Previous Next

IT IS A COMBINATION of my slight social anxiety, my lack of proper hydration, and the fact that there is an open bar, but it is 3:30 in the afternoon and I am drinking rosé like it is water.

    (“The sun is shining. We drink rosé.” I silently congratulate myself for being able to remember one bit of advice given to me during my first week here. I cannot remember who said it. I cannot remember if it was said in French or English. My cheeks are burning now.)

I am at the opening cocktail party for a LGBT film festival in Marseille, France. I have been separated from the two friends I arrived with. I begin to get lightheaded. I am in a gallery. The walls are all white. The people are all white. I wonder what it would be like to paint the walls with wine. Red wine, not rosé.

An a capella group is performing. I hear them before I see them. They are singing Madonna’s “Like a Prayer.” It is the only song of hers I enjoy.

An older woman smiles at me. I have seen her once at a bar. We shared a beer because she was black like me and I think we talked about Obama and how young I looked and if it was sunny back where I came from in the States. She is old enough to be my mother.

I have a lot I want to tell her. I want to say that I have only been here for a few weeks and I am happy here I think. I want to tell her that sometimes I miss home but it confuses me because I don’t know what I mean when I say I miss home. I want to interrupt the a capella group and say that I have flown a million miles away and dammit I want to talk about what it means to be black and queer and a woman and kind of broke in a room full of rich white gay men.

Instead I am silent. The group is still singing. The song is longer than I remember it to be. I feel the ticket for the film that starts in approximately 11 minutes in my pocket. It is a film about a blond woman and a brunette woman who fall in love. I make a mental note to re-watch all the films with queer women of color. Sometimes it is nice to see yourself reflected on screen too.

I follow the eyes of the older woman. Our eyes are directed to the lead singer. He is black like us.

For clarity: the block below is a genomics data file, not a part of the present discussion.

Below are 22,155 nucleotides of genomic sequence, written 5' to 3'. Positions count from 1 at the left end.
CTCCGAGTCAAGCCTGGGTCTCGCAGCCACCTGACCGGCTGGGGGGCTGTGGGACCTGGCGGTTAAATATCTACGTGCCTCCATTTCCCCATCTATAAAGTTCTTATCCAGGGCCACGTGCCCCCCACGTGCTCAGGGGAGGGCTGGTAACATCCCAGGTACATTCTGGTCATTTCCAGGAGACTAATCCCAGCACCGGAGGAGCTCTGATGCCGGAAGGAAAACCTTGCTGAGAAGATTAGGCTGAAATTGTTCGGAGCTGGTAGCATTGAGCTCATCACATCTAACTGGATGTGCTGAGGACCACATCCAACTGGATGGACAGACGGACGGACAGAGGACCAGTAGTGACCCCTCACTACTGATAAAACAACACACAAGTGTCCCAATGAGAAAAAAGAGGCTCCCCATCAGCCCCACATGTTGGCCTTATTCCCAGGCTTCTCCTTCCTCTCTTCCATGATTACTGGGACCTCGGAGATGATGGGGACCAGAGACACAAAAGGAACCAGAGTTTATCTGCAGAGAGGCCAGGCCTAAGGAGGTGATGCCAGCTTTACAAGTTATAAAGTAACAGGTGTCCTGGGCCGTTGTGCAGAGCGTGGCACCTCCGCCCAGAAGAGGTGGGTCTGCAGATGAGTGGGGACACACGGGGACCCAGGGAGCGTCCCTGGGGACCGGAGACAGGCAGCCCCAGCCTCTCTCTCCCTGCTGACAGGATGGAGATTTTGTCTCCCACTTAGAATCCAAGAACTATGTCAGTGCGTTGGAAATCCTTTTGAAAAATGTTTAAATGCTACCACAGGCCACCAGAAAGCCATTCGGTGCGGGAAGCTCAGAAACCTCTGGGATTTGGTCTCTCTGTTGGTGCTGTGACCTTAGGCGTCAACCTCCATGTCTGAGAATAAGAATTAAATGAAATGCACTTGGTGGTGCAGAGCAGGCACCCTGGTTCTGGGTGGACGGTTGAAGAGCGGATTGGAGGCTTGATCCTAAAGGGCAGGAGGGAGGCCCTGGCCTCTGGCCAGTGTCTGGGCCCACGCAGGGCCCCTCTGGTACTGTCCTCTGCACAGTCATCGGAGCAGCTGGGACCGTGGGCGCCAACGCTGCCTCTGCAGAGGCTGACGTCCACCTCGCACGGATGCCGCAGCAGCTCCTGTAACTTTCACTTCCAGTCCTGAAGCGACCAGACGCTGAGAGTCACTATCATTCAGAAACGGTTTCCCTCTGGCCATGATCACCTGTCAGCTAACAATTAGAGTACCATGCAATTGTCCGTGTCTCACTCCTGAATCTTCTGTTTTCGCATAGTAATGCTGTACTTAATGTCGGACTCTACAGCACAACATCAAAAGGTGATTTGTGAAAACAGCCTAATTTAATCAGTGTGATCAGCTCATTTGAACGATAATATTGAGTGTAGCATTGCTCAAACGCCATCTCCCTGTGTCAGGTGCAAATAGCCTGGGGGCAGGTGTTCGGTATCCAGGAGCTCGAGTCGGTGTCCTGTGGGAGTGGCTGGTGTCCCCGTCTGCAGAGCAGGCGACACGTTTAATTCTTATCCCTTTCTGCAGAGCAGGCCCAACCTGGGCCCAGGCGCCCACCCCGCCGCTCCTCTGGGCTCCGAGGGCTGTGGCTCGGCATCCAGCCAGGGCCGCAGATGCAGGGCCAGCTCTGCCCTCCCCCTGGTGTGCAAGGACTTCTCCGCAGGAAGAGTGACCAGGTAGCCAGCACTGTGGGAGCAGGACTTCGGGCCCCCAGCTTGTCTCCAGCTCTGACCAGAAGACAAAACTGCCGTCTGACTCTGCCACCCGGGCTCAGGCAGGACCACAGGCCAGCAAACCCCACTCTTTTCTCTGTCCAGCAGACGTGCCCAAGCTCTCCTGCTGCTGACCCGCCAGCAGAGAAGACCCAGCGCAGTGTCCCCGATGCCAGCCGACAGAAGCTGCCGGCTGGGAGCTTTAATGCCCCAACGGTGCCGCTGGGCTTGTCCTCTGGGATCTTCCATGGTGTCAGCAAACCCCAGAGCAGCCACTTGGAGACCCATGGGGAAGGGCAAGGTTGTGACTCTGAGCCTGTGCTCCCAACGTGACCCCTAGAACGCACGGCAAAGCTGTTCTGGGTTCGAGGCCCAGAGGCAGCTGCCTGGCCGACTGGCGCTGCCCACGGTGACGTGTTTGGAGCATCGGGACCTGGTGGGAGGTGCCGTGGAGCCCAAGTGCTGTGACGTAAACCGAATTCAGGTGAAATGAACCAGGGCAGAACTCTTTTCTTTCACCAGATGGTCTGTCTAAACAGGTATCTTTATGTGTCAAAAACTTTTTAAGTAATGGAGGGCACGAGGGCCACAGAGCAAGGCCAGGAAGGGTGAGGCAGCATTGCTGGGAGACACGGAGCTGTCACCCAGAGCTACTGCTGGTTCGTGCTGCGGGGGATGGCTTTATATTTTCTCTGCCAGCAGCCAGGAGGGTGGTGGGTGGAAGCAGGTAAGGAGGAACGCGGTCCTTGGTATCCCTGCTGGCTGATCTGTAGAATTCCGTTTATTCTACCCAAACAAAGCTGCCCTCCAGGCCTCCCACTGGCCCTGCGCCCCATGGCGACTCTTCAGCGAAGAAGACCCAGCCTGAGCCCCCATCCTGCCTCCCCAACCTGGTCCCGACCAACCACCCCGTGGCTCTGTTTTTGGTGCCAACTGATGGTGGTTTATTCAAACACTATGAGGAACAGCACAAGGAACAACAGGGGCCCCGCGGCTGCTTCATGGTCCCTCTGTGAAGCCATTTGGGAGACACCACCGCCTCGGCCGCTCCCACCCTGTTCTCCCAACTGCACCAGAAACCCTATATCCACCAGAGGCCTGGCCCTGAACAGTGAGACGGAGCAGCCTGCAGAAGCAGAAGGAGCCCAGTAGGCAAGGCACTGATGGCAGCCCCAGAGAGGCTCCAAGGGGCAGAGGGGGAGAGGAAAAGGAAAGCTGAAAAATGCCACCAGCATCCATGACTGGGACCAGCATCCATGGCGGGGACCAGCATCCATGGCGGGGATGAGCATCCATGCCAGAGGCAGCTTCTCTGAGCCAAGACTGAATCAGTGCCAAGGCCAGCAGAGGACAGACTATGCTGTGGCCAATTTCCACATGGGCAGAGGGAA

The older woman kisses me on the cheek and smiles and fluffs my fro, it feels like a hymn, it feels like a prayer, and I weep.



About The Author

Samantha White

Sam White enjoys writing, youth development, and growing out her fro. You can find her tweeting or running The Curved Road, a collective for LGBTQ people of color who travel. She is an AmeriCorps alum, currently teaching English in Marseille, France, and hopes to use all the random knowledge she's collected over the years to win big on Jeopardy one day.

  • Scott Hartman

    “it confuses me because I don’t know what I mean when I say I miss home”… LOVE that; have thought much the same things, many times before… “missing” something… for me it means I am not yet “where I am”, not yet present/comfortable with it… Nice piece. Thank you.

  • Cat Machado

    This was beautifully written. Great read!

  • Steve Saenz

    Your writing sings my dear. I felt as if I was standing in the room with you ;-).

  • Arika Wade

    Wow you’re an amazing writer…and I can definitely relate to everything you’ve said. Beautiful!

  • Constance Houck

    Wonderful! As Scott said, I also like the “miss home”. I think of it as missing what is no longer there. Sometimes I long for home, but when I think of going back, I realize it’s gone.

  • Tatiana Christian

    This is really awesome! I love that I found you – just the yesterday I was looking to find more information about QPOC who travel (mostly internationally). I’ll definitely be reaching out to you! :>

  • yogezwary

    Thank you for writing this. It is BEAUTIFUL!

The articles all said it was hell, but right now Bangui’s treating you grand.
I asked him if it had been strange watching over the body of a dead man.
In my heart, I unfurl a large white surrender flag.
What I learned was that far from empty, Patagonia is a peopled landscape.
Everyone looked over at us, trying to see what on earth could have stopped the parade.
“Can you write?” She shook her head. “Do you want to?” “Of course.” Her...
She cursed us down, insulted us openly, and slammed the door behind her.
You must leave your home and go forth from your country.
MaryLuck and her mother were in search of some sort of healing from the unknown.
I have no choice but to trust my friends and the movement of the planet and to get on...
I was supposed to come home from Alaska with everything turned inside out.
A young mother learns the limits of the landscape.